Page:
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Posts Tagged ‘Sermon on the Mount’

What Is Freedom?
~ Question, Quotes and Comments

“You will know the truth,
and the truth will set you free.”
~ John 8:32
“There is only one central issue, crisis, or challenge for man, which is, that he must be completely free. As long as the mind is holding on to a structure, a method, a system, there is no freedom.”
~ J. Krishnamurti
“Freedom is not a reaction; freedom is not a choice.
Freedom is found in the choiceless awareness of our daily existence and activity.”
~ J. Krishnamurti
“Bondage is of the mind; freedom too is of the mind.
If you say ‘I am a free soul. I am a son of God who can bind me’ free you shall be.”
~ Sri Ramakrishna Paramahansa
“Be empty of worrying,

Think of Who Created Thought!

Why do you stay in prison

when the door is so wide open?”

~ Rumi
“The moment I have realized God sitting in the temple of every human body,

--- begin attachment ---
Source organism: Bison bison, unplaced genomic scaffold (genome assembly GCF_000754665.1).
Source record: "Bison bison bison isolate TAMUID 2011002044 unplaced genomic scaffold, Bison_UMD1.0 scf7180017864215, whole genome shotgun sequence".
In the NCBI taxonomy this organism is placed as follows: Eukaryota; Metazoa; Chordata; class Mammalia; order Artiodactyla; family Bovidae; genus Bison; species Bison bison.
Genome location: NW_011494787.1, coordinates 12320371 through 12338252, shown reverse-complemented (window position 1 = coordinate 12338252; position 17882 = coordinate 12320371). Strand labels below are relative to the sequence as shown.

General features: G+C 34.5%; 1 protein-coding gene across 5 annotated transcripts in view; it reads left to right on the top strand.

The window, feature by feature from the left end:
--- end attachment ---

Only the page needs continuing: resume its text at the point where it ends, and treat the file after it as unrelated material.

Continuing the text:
the moment I stand in reverence before every human being and see God in him –
that moment I am free from bondage, everything that binds vanishes, and I am free.”
~ Swami Vivekananda
“All life is an effort to attain freedom from self-created entanglement;
it is a desperate struggle to undo what has been done under ignorance,
to throw away the accumulated burden of the past,
to find rescue from the debris left by a series of temporary achievements and failures.”
~ Meher Baba
“Freedom is of the nature of the soul, it is its birthright:
.. real freedom of the soul shines through veils of matter in the form of the apparent freedom of man.”
~ Swami Vivekananda
“To acquire freedom we have to get beyond the limitations of this universe;
it cannot be found here. ….
The only way to come out of bondage
is to go beyond the limitations of [natural] law,
to go beyond causation.”
~ Swami Vivekananda
“Liberation is our very nature. We are that.
The very fact that we wish for liberation shows that freedom from all bondage is our real nature.”
~ Ramana Maharshi
“The soul can grow only in freedom. Love gives freedom.
And when you give freedom, you are free, that’s what detachment is.
If you enforce bondage on the other, you will be in imprisonment on your own accord.
If you bind the other, the other will bind you; if you define the other, the other will define you;
if you are trying to possess the other, the other will possess you.”
~ Osho